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Three days into a five-day hike, your knee blows up to the size of a softball—no fall, no trauma. Why, and what can you do to help the knee?
Submitted by – Edward, Tallahassee, FL
The swollen joint indicates that fluid has collected there. This usually happens due to trauma (either big or small), infection, or arthritic inflammation. The first of these, trauma fluid, could be composed of either blood from a big acute injury (like a fracture or ligament rupture) or synovial fluid from smaller irritations. The increase in synovial fluid is similar to a blister that gets bigger due to constant irritation as the body tries to protect itself.
If you have no known injury, my guess is that you probably have some degeneration that is getting irritated on the hike. Could be early/late arthritis, chronic meniscal injury, or an instability. It sounds like it reoccurs and then goes away after the overuse, so I am ruling out rheumatoid/gout/other arthritis and infection.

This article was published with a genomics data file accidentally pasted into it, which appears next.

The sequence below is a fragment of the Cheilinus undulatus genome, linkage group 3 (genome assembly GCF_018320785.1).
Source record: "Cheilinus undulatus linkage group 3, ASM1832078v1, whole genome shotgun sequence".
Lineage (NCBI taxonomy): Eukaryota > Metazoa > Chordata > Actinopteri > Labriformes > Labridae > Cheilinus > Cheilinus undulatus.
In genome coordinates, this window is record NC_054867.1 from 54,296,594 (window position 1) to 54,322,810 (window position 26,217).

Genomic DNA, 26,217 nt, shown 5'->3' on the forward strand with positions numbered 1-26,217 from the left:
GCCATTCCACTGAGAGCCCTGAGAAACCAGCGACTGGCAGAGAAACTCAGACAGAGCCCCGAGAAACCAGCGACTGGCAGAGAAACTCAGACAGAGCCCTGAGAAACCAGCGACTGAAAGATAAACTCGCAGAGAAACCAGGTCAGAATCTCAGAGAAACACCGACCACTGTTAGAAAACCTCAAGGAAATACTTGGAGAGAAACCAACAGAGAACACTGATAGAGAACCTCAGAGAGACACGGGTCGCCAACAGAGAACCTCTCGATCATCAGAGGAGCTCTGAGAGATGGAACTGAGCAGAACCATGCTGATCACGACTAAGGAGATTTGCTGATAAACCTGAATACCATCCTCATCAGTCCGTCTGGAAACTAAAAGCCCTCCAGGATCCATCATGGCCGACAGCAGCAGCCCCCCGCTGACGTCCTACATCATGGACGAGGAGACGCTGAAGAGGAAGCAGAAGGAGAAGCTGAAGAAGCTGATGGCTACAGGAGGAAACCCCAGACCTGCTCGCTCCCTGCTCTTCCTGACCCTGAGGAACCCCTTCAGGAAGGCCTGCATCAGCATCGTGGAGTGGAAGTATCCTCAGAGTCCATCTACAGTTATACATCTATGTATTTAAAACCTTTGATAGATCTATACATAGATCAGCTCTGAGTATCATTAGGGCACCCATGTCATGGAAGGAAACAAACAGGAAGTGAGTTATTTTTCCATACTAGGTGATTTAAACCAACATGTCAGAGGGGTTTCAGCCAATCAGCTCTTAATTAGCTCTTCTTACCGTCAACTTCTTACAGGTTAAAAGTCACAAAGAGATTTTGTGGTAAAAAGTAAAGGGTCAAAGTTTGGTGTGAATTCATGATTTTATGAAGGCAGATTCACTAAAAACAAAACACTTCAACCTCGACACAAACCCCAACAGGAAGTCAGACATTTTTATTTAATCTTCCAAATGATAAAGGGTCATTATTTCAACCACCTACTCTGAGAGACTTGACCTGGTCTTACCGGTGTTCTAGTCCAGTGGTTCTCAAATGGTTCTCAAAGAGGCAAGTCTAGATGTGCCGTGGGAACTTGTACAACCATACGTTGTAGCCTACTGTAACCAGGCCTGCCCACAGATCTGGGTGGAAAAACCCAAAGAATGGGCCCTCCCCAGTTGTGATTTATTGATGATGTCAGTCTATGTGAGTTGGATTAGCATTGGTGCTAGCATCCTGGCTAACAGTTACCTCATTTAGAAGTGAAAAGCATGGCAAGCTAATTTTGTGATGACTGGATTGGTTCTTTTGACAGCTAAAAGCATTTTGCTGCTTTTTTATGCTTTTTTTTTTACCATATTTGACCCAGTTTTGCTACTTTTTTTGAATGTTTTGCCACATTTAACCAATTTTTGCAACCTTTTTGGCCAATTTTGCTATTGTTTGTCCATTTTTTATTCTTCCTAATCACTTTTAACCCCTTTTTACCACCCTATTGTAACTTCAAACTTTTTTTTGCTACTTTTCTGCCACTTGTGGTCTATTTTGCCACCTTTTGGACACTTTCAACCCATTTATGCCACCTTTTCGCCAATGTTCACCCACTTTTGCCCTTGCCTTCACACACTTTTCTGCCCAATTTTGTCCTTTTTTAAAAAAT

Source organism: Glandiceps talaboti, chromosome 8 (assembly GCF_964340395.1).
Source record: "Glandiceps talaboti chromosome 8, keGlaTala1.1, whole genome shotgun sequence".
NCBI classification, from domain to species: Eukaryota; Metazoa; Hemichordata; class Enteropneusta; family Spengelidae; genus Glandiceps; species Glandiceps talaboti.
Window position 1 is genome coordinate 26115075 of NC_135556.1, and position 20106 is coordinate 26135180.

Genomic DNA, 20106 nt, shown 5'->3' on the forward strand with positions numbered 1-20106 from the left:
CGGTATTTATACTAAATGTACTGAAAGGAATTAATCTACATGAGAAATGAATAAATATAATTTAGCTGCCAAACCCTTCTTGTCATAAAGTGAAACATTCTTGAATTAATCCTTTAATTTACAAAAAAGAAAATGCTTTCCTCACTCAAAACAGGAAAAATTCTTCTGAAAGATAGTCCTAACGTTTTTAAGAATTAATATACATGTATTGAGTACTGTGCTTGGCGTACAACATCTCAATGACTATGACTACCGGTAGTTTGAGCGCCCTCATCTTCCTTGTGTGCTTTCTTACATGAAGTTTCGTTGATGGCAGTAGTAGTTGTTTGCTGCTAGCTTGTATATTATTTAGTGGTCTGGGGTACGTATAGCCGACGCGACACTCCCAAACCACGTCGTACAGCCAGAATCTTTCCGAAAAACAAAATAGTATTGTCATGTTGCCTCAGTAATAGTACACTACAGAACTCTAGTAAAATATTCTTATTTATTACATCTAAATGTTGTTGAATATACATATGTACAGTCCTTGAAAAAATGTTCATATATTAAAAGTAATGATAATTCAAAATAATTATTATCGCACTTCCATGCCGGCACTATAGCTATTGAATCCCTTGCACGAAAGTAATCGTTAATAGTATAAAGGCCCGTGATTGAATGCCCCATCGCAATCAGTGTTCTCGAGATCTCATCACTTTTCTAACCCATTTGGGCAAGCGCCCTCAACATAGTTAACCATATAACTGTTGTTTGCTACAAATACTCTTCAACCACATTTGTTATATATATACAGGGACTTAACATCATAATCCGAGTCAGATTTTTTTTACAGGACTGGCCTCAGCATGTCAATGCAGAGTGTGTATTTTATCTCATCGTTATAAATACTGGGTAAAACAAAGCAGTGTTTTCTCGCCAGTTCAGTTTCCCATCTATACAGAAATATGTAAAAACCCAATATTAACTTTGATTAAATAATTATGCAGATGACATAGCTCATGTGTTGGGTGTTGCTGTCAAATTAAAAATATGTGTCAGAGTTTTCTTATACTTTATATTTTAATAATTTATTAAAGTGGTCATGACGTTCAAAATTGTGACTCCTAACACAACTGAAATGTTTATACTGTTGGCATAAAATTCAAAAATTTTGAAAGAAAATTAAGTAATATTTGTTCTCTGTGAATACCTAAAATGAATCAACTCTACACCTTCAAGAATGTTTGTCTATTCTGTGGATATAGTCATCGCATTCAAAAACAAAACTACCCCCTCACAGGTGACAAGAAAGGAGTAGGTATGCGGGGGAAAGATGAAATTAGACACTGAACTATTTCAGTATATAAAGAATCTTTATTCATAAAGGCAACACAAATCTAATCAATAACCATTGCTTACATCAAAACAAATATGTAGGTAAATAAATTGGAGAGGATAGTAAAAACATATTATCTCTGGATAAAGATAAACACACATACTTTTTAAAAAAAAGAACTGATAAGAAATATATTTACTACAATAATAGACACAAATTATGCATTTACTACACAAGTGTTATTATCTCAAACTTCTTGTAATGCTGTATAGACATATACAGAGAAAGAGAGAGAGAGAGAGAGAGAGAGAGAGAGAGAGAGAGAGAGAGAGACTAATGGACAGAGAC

I would recommend trying to protect the knee—use ski poles; well-cushioned insoles; maybe newer, cushioned boots instead of, say, old leather. Do not carry extra weight in the pack or anywhere on yourself (one pound equals 7 pounds on the knee going up and down hills).
Conditioning exercises (such as leg extensions) help the legs work more efficiently with hiking and might make them more ready to accept the work put on them. Ice, compression, and ibuprofen may help reduce the size of the swelling, but does not reduce the actual irritation or micro-trauma, whichever is the cause. So, if none of this helps, find a local doctor. —Buck